As a narrator of fantasy adventure, I put Ewalt somewhere between R.A. Salvatore and Christopher Paolini. Note that neither of those names should be considered a compliment from my perspective. Ewalt often uses in-game narrative to further one of the two narratives described above — sometimes it works, sometimes it doesn’t — but just as often he is simply describing how awesome his character or his campaign is. There is nothing wrong with that and it certainly fits the tone of the book, but there were times when I barely skimmed the “fiction” in order to get back to the well written parts of the book. This sounds uncharitable, of course. I don’t mean to be too harsh, but Ewalt is definitely a better journalist than fantasist. That said, both the campaign in which he plays D&D set on a post apocalyptic, Vampire controlled Earth) and plans to run (a fantasy world on which a future-Earth, nanobot infused, Godling-AI controlled mothership crash landed an age ago) sound like awesome fun.

One aspect of the final portions of the book that bothered me was its emphasis on D&D Next (the upcoming, 5th edition of D&D) and its complete failure to mention Pathfinder. Given the latter day history of D&D, I don’t think it is possible to describe what has happened to the hobby and its fans without delving into the WotC/Paizo split, the rise of Pathfinder and the very real fracturing of the player and fan base between 4th Edition and Pathfinder.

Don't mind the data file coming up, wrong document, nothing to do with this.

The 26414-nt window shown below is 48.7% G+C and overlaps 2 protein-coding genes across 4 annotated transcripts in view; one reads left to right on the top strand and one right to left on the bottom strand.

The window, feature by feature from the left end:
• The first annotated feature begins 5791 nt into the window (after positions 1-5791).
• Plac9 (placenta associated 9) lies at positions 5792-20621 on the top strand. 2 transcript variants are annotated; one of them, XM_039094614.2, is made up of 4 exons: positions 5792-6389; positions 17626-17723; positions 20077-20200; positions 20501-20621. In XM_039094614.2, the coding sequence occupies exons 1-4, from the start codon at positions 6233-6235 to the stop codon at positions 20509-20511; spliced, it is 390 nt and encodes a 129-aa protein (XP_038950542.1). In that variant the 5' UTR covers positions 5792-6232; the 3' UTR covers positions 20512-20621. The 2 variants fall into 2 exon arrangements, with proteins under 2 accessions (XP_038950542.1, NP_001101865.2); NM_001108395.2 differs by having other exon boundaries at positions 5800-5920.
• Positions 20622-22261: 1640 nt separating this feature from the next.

Overall, I think ODAM works well as both a history and a peak into the mind of a lapsed-and-reborn player. It is not a terribly long or difficult book and is well worth the e-book Kindle price. If you are a former or current D&D player, nostalgia will likely grip you throughout certain parts of Ewalt’s narrative. If you are new to D&D and interested in the hobby because of an interest in fantasy, video games or because of the involvement of loved ones, it is a good primer to understands the way the game might be played and how it came about.